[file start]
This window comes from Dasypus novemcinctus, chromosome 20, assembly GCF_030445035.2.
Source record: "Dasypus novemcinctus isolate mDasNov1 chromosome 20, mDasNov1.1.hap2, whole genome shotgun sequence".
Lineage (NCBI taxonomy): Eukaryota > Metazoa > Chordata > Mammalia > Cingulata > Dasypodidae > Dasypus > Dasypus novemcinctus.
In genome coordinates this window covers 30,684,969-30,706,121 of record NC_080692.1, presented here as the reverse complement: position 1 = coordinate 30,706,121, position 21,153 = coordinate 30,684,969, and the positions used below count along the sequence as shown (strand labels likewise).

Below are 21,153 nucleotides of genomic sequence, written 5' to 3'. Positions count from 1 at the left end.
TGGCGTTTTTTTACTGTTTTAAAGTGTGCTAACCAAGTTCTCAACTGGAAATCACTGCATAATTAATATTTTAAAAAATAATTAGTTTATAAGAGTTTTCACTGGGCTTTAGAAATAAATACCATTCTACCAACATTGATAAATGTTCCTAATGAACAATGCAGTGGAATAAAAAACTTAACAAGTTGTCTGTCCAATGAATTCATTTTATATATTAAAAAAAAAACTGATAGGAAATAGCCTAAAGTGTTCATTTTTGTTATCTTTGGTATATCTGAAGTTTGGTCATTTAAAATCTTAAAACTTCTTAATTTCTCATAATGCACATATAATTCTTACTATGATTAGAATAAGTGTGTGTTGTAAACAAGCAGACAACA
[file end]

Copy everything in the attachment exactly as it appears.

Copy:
This window comes from Dasypus novemcinctus, chromosome 20, assembly GCF_030445035.2.
Source record: "Dasypus novemcinctus isolate mDasNov1 chromosome 20, mDasNov1.1.hap2, whole genome shotgun sequence".
Lineage (NCBI taxonomy): Eukaryota > Metazoa > Chordata > Mammalia > Cingulata > Dasypodidae > Dasypus > Dasypus novemcinctus.
In genome coordinates this window covers 30,684,969-30,706,121 of record NC_080692.1, presented here as the reverse complement: position 1 = coordinate 30,706,121, position 21,153 = coordinate 30,684,969, and the positions used below count along the sequence as shown (strand labels likewise).

Below are 21,153 nucleotides of genomic sequence, written 5' to 3'. Positions count from 1 at the left end.
TGGCGTTTTTTTACTGTTTTAAAGTGTGCTAACCAAGTTCTCAACTGGAAATCACTGCATAATTAATATTTTAAAAAATAATTAGTTTATAAGAGTTTTCACTGGGCTTTAGAAATAAATACCATTCTACCAACATTGATAAATGTTCCTAATGAACAATGCAGTGGAATAAAAAACTTAACAAGTTGTCTGTCCAATGAATTCATTTTATATATTAAAAAAAAAACTGATAGGAAATAGCCTAAAGTGTTCATTTTTGTTATCTTTGGTATATCTGAAGTTTGGTCATTTAAAATCTTAAAACTTCTTAATTTCTCATAATGCACATATAATTCTTACTATGATTAGAATAAGTGTGTGTTGTAAACAAGCAGACAACA